The larger fella turned out to be an adventurer named Mongoose Liskin, who happily joined us since the rest of his crew had been slaughtered by vulture men.  Thidrek disposed of the bodies, trying to make it look like apes had savaged them.  Still covered in blood and gore, Thidrek then woke up Karl to take his watch.  In the morning, Karl cast his spell, and began yelling for apes in their language.  And they came!  A group of six came and soon got in a fight with vulture men.  When it all ended, only three apes left with bits of vulture men to gnaw on, and nearly two dozen of the little buzzard-buggers were dead.  Of course, that still left way too many for us. 

We waited until nightfall, then Karl used his stone fist to telekinetically throw bundles of kindling into their fires, burning more vulture men (it was at this point when the quote I'm using as the title of the post occurred, as Karl contemplated airlifting us to the temple with the hand).  Alerted to our presence, harpies and vulture men attacked (although luckily not all of them).  Ripper and Thidrek managed to resist the charm this time (demi-human saves!), and after making sure that our allies would not walk out into the harpies' trap, waited for the assault.  Two harpies came in through the roof, but due to lucky initiative rolling, both Thidrek and Ripper hit two times in a row, downing both of them.  Vulture men, of course, smashed in the door and were fighting Liskin.  Ripper and Karl ran to his aid, while Thidrek climbed to the roof to watch for more harpies and snipe the vulture men waiting to come through the door.  Fjharrag kinda hung back until the end (smart), but did manage to take down one vulture man with his dagger.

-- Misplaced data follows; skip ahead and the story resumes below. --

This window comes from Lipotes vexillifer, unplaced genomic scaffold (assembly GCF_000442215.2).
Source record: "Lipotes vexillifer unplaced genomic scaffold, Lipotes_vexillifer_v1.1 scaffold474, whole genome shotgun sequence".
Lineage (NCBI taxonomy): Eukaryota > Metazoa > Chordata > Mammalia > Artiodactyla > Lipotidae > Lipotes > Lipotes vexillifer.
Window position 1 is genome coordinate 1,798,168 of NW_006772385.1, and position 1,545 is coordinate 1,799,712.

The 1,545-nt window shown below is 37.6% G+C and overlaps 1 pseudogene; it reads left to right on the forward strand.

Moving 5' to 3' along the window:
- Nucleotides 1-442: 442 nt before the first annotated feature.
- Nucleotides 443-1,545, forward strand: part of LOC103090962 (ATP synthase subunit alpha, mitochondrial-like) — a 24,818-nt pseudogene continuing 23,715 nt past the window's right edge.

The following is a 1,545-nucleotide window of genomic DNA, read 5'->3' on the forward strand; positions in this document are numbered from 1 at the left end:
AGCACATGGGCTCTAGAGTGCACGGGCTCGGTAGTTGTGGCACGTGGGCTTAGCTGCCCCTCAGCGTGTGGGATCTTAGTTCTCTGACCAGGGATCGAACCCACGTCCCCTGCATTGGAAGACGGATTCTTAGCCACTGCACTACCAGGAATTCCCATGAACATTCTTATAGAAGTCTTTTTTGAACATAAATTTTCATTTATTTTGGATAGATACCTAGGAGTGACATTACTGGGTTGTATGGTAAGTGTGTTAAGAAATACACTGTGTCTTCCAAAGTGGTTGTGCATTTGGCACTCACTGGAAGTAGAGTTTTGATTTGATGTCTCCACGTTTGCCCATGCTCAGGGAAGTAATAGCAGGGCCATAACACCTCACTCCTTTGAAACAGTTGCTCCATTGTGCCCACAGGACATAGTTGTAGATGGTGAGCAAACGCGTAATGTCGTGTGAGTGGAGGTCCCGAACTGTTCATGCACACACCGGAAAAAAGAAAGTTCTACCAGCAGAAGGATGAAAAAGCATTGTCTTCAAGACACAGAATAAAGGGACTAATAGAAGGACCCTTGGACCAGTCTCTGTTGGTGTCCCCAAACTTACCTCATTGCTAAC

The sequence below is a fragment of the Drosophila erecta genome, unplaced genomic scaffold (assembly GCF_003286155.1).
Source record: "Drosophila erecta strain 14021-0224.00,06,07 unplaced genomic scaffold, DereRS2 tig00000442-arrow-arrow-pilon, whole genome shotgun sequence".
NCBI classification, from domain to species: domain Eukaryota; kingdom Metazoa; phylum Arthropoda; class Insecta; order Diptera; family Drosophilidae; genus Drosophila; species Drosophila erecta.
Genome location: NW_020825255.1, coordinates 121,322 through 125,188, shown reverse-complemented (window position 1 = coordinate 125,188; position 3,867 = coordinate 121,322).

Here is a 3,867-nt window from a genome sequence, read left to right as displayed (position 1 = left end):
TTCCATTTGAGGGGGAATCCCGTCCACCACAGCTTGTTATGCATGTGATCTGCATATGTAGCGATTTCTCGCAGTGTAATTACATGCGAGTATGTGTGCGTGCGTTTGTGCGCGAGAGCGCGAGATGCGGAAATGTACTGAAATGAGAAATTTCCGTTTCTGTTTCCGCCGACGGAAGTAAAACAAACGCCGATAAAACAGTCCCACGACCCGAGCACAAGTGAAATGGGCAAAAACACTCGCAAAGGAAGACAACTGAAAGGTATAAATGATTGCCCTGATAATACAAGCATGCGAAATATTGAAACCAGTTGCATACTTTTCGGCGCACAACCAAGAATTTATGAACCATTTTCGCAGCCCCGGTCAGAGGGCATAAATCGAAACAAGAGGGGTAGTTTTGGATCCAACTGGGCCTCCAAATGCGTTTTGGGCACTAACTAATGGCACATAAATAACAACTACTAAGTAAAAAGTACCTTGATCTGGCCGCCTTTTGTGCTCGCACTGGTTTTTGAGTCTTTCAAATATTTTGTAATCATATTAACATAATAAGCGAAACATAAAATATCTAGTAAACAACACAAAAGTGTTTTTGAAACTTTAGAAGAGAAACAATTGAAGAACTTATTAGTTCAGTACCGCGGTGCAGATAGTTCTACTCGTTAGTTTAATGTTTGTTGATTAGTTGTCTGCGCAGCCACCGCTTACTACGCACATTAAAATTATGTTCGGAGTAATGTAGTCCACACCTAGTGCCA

Well, no more harpies attacked, but Ripper suffered two or three nasty critical hits in a row, one of them giving him a permanent wound (Justin decided a vulture man claw was stuck inside his arm), halving his Dex until we can find Fort Low's master surgeon and get it fixed.  And of course, the damage caused Ripper to go werebear!  This time, it was pretty glorious.  While Thidrek and Fjharrag hung back to loot bodies, Ripper-bear just charged into the temple.  There were four harpies, one giant chicken-man (who somehow got labelled as a Dire Cock even though previously that was the name for the actual giant chickens, not the chicken-men).  Plus a metric shitload of vulture men.  Well, the V-Ms couldn't hurt Ripper because they don't have silver claws.  The harpies likewise, but they did tangle him with their whips (Elder Karl's Silence 15' Radius kept them from charming).  So Ripper had a field day taking down the bad guys.  The chicken-man did have a magic sword, but only managed to hit Ripper once before getting his head crushed in Ripper-bear's mouth.

Normal vulture men ran away as the chicken-man and harpies were destroyed.  And we looted the temple, finding over 4000 gp worth of gold and gems, plus some magic arrows (and the magic sword of the chicken-man).  And we made it back to Fort Low without any fatalities (although Ripper's not in the best of shape right now).